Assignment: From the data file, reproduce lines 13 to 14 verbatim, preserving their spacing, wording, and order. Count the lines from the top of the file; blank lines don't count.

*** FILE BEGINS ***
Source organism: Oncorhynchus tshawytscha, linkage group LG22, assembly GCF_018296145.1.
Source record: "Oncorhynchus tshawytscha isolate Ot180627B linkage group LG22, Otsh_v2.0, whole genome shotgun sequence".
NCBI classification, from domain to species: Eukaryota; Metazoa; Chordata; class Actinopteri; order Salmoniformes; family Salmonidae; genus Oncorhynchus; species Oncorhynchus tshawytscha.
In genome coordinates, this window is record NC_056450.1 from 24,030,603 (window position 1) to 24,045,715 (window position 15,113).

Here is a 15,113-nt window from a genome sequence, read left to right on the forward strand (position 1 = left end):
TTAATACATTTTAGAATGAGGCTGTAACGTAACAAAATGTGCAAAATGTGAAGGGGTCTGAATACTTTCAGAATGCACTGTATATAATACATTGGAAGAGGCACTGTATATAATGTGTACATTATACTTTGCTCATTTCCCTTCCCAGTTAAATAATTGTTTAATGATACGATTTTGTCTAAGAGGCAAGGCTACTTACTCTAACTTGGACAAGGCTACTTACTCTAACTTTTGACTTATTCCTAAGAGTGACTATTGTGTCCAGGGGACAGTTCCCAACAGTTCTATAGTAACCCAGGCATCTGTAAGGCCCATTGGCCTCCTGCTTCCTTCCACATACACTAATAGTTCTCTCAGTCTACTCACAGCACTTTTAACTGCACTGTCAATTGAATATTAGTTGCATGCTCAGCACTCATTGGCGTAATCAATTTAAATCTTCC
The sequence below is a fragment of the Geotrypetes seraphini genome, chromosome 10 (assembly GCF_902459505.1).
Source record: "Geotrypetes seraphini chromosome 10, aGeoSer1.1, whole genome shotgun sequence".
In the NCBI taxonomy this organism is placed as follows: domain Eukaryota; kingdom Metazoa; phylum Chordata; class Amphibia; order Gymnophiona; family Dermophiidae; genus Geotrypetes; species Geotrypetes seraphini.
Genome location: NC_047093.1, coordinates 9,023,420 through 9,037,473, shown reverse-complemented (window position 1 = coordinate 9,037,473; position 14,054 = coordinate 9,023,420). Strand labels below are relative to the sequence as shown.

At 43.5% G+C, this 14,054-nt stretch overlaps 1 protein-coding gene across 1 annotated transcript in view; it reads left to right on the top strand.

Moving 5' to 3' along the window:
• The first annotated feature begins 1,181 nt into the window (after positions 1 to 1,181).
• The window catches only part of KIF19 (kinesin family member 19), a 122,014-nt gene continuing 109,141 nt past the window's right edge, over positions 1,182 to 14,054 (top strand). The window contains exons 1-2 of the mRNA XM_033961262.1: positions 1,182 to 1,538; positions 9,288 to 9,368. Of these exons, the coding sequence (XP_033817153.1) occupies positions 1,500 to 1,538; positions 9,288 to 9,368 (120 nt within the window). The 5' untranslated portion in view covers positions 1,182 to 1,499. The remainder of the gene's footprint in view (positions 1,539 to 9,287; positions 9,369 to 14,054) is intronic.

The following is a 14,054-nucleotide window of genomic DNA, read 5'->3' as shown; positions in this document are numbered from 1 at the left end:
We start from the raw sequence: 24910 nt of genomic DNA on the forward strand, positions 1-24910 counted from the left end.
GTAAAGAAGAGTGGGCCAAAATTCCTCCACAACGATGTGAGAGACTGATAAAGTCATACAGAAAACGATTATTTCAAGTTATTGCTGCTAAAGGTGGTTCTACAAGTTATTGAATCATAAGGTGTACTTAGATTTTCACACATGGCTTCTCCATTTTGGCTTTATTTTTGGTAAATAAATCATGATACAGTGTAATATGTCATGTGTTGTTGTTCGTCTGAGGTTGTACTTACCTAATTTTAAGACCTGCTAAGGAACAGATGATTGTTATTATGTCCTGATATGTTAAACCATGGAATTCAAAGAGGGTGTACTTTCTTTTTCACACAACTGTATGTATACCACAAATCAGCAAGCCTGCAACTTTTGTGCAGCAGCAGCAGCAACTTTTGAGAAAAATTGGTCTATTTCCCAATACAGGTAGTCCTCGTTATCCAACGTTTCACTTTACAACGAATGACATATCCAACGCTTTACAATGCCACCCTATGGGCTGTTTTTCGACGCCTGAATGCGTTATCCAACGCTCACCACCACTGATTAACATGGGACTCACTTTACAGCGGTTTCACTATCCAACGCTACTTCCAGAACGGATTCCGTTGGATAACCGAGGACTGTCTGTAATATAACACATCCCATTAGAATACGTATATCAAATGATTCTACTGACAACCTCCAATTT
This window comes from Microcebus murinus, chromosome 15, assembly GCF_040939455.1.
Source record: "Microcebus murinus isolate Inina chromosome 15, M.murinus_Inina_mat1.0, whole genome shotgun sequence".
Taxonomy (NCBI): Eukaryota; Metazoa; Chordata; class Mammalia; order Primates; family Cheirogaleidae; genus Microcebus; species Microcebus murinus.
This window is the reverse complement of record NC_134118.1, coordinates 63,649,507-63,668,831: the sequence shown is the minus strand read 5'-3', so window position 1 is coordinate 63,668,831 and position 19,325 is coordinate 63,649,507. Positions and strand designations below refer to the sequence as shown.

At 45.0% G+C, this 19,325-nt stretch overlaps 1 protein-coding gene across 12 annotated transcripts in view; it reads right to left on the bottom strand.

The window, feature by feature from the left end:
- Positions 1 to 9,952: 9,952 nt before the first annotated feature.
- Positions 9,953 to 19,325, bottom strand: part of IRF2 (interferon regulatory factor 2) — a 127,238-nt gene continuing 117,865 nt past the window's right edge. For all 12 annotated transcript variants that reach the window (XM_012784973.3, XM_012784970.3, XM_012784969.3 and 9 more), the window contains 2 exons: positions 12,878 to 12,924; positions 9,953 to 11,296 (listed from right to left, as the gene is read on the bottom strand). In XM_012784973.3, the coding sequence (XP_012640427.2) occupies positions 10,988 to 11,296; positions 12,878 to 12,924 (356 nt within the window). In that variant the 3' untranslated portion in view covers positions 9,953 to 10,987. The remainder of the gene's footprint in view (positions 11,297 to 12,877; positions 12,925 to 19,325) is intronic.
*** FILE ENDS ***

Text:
• The first annotated feature begins 1,181 nt into the window (after positions 1 to 1,181).
• The window catches only part of KIF19 (kinesin family member 19), a 122,014-nt gene continuing 109,141 nt past the window's right edge, over positions 1,182 to 14,054 (top strand). The window contains exons 1-2 of the mRNA XM_033961262.1: positions 1,182 to 1,538; positions 9,288 to 9,368. Of these exons, the coding sequence (XP_033817153.1) occupies positions 1,500 to 1,538; positions 9,288 to 9,368 (120 nt within the window). The 5' untranslated portion in view covers positions 1,182 to 1,499. The remainder of the gene's footprint in view (positions 1,539 to 9,287; positions 9,369 to 14,054) is intronic.